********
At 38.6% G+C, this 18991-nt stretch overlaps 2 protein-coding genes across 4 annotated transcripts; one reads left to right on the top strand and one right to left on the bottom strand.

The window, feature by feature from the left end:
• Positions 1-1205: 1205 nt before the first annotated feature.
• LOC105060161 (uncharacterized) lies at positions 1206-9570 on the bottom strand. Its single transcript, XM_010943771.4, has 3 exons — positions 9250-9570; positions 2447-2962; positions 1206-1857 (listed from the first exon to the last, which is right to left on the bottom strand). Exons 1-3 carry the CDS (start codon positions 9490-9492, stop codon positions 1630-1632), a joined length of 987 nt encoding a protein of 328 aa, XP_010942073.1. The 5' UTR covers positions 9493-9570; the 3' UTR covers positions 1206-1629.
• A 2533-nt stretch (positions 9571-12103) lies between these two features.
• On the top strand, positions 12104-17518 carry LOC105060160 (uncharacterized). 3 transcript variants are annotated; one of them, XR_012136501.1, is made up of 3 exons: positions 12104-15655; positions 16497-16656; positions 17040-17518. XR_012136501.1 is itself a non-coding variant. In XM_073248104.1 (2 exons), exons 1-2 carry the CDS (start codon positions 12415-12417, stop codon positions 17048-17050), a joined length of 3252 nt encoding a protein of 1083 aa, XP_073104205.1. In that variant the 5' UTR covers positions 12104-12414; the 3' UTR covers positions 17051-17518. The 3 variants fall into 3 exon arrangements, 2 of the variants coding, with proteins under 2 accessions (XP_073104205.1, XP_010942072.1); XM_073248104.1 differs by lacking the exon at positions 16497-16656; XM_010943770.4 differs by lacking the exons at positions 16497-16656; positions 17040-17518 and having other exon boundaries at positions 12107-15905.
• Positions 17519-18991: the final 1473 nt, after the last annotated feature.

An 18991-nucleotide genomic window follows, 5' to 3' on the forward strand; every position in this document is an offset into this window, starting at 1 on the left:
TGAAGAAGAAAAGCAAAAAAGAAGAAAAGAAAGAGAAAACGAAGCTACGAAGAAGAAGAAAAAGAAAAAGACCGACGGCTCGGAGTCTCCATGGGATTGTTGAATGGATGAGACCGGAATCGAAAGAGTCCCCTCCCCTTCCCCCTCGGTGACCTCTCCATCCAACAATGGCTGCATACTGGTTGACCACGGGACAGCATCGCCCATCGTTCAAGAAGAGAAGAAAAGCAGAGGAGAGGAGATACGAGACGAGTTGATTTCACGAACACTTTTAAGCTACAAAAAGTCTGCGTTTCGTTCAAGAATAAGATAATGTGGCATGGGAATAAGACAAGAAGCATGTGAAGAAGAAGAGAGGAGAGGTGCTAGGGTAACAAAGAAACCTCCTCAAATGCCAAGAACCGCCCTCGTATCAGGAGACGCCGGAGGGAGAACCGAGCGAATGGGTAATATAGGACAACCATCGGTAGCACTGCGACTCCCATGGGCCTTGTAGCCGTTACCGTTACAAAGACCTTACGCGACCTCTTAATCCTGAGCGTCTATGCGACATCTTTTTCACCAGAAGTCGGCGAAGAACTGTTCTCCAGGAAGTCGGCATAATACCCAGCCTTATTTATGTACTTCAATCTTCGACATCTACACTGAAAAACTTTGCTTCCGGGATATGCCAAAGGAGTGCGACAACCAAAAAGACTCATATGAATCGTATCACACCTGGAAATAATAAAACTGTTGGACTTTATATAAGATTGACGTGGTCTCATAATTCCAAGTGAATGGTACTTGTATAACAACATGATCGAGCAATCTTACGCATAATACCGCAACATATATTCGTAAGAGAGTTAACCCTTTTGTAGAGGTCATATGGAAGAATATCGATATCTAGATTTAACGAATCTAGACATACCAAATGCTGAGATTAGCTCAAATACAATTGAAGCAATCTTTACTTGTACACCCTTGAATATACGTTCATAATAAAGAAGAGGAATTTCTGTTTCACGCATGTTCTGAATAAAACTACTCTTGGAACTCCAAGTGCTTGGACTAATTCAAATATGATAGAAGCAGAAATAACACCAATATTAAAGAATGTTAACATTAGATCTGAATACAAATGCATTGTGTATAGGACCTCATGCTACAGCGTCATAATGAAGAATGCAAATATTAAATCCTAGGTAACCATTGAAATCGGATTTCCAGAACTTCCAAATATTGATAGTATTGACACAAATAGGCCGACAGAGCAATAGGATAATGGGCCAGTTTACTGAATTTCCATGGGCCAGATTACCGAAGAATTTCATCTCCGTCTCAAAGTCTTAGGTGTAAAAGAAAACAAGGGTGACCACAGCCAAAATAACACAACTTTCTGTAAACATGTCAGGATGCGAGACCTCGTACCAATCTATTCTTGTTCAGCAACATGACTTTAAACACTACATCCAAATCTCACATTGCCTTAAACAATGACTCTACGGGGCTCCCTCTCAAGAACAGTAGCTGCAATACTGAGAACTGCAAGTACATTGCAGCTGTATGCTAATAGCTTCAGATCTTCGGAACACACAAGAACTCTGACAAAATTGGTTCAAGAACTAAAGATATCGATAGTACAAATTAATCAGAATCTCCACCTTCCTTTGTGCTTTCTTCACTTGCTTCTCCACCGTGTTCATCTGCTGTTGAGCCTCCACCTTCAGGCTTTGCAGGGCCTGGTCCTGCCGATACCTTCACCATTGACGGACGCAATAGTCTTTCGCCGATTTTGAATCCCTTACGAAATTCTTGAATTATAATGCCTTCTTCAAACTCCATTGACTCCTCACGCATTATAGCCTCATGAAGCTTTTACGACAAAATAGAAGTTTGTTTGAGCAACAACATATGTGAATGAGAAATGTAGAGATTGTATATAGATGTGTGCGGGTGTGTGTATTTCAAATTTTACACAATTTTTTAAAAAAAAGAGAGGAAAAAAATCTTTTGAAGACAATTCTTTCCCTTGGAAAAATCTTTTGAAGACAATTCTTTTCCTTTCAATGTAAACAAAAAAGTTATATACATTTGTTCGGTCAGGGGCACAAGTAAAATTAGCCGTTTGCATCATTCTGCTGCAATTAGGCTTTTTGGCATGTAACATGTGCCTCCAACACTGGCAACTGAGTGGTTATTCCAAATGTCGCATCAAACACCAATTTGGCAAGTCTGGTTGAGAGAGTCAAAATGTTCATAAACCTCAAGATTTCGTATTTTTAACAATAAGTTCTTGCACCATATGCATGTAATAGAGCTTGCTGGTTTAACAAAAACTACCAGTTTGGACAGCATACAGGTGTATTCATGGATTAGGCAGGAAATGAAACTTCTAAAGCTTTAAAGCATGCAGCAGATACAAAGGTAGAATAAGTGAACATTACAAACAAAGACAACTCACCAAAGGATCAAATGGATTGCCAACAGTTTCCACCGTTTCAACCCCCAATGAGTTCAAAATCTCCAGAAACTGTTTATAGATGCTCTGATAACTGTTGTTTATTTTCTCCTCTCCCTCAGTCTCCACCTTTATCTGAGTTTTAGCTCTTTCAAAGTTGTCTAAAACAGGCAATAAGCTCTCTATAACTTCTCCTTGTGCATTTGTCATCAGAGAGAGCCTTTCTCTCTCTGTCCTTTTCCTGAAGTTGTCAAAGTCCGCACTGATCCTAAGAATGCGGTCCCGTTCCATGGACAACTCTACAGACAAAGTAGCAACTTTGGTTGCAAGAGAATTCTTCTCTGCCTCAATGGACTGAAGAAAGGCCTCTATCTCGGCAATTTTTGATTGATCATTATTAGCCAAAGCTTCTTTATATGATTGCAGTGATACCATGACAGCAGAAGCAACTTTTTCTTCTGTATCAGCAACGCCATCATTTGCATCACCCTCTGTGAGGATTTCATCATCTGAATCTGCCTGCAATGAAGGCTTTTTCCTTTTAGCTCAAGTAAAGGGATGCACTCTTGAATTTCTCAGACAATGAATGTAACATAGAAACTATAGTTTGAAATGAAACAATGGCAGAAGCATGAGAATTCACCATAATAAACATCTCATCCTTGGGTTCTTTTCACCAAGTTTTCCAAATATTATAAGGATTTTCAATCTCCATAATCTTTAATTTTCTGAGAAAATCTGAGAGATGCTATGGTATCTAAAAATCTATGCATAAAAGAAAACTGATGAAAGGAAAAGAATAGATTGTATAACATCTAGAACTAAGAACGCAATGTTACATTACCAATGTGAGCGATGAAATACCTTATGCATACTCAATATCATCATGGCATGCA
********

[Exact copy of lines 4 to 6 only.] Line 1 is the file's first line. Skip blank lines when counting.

• LOC105060161 (uncharacterized) lies at positions 1206-9570 on the bottom strand. Its single transcript, XM_010943771.4, has 3 exons — positions 9250-9570; positions 2447-2962; positions 1206-1857 (listed from the first exon to the last, which is right to left on the bottom strand). Exons 1-3 carry the CDS (start codon positions 9490-9492, stop codon positions 1630-1632), a joined length of 987 nt encoding a protein of 328 aa, XP_010942073.1. The 5' UTR covers positions 9493-9570; the 3' UTR covers positions 1206-1629.
• A 2533-nt stretch (positions 9571-12103) lies between these two features.
• On the top strand, positions 12104-17518 carry LOC105060160 (uncharacterized). 3 transcript variants are annotated; one of them, XR_012136501.1, is made up of 3 exons: positions 12104-15655; positions 16497-16656; positions 17040-17518. XR_012136501.1 is itself a non-coding variant. In XM_073248104.1 (2 exons), exons 1-2 carry the CDS (start codon positions 12415-12417, stop codon positions 17048-17050), a joined length of 3252 nt encoding a protein of 1083 aa, XP_073104205.1. In that variant the 5' UTR covers positions 12104-12414; the 3' UTR covers positions 17051-17518. The 3 variants fall into 3 exon arrangements, 2 of the variants coding, with proteins under 2 accessions (XP_073104205.1, XP_010942072.1); XM_073248104.1 differs by lacking the exon at positions 16497-16656; XM_010943770.4 differs by lacking the exons at positions 16497-16656; positions 17040-17518 and having other exon boundaries at positions 12107-15905.